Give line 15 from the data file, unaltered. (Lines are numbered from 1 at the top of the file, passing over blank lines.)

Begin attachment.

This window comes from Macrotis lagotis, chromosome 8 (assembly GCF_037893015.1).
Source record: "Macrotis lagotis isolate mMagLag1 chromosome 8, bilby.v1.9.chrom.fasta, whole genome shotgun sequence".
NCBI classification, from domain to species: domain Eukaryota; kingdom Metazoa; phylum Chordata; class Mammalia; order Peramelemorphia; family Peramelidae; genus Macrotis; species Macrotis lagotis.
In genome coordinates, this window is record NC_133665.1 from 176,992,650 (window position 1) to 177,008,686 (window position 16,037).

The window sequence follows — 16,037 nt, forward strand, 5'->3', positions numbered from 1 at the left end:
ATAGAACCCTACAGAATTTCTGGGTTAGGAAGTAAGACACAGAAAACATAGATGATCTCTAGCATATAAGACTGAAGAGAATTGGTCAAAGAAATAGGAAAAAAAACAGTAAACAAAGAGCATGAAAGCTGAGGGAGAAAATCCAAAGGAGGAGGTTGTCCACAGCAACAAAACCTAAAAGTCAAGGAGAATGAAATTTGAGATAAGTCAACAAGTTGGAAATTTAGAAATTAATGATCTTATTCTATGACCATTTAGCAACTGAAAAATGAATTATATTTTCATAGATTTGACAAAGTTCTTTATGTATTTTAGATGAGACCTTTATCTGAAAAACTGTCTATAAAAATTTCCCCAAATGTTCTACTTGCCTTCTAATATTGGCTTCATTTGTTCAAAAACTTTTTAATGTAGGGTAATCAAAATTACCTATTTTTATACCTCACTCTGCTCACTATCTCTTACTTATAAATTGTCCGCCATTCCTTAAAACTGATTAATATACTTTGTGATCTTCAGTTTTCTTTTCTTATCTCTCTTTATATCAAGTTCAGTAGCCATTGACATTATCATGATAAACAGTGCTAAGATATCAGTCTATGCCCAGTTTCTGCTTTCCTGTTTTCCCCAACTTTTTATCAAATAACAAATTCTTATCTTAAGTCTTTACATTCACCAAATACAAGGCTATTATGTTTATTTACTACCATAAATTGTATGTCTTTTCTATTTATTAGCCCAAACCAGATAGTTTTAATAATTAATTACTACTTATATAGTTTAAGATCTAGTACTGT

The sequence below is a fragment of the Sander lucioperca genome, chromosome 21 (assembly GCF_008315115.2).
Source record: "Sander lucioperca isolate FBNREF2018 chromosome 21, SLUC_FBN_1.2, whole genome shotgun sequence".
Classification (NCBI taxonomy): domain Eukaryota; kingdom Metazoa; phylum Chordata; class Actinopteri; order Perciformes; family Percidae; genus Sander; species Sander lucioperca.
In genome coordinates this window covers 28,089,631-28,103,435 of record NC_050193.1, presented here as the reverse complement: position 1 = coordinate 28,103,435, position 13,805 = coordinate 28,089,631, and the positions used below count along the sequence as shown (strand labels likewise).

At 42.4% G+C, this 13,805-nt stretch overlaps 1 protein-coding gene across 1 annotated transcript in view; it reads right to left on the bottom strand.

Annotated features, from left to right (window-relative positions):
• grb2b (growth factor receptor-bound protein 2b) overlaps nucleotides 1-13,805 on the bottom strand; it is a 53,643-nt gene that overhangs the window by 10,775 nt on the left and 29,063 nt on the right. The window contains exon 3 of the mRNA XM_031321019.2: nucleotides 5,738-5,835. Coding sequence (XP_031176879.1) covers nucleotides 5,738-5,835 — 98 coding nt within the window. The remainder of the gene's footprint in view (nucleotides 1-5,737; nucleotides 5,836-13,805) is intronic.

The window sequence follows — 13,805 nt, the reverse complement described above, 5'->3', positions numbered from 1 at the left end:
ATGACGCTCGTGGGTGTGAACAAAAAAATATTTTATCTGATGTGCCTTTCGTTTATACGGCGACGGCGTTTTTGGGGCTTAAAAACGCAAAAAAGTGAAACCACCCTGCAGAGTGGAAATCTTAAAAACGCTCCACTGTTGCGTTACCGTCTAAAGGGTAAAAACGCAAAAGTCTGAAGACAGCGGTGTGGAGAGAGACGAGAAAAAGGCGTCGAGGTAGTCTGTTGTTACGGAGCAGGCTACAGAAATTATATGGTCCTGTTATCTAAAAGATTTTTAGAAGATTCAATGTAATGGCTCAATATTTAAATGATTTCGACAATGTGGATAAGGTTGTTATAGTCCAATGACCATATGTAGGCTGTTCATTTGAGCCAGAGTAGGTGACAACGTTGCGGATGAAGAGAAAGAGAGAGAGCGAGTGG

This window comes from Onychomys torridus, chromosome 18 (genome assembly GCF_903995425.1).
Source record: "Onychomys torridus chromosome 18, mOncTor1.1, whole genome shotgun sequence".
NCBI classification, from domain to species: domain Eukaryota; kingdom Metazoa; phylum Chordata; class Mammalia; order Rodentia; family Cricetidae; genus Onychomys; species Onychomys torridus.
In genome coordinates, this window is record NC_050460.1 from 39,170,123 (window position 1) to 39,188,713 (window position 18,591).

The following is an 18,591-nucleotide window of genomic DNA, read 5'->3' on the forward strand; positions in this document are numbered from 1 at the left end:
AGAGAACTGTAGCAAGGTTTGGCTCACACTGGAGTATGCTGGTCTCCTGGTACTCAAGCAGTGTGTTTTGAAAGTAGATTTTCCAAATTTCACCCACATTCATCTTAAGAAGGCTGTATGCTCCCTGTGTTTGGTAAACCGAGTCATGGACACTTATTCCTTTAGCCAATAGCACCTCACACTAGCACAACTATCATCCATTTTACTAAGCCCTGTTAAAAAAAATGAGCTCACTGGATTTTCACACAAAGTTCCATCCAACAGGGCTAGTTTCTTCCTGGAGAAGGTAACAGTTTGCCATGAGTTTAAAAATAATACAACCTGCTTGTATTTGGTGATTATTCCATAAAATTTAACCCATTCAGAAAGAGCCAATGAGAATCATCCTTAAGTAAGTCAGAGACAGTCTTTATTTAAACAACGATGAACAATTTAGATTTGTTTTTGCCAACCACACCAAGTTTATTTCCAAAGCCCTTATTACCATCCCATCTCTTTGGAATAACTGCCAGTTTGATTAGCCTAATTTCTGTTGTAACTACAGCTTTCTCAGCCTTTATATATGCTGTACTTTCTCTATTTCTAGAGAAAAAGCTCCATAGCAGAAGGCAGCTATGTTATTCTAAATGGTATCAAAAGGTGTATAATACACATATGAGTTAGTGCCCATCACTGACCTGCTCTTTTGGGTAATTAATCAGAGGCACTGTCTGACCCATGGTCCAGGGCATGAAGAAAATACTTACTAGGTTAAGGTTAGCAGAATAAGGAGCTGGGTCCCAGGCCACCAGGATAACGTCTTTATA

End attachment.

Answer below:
ATGACGCTCGTGGGTGTGAACAAAAAAATATTTTATCTGATGTGCCTTTCGTTTATACGGCGACGGCGTTTTTGGGGCTTAAAAACGCAAAAAAGTGAAACCACCCTGCAGAGTGGAAATCTTAAAAACGCTCCACTGTTGCGTTACCGTCTAAAGGGTAAAAACGCAAAAGTCTGAAGACAGCGGTGTGGAGAGAGACGAGAAAAAGGCGTCGAGGTAGTCTGTTGTTACGGAGCAGGCTACAGAAATTATATGGTCCTGTTATCTAAAAGATTTTTAGAAGATTCAATGTAATGGCTCAATATTTAAATGATTTCGACAATGTGGATAAGGTTGTTATAGTCCAATGACCATATGTAGGCTGTTCATTTGAGCCAGAGTAGGTGACAACGTTGCGGATGAAGAGAAAGAGAGAGAGCGAGTGG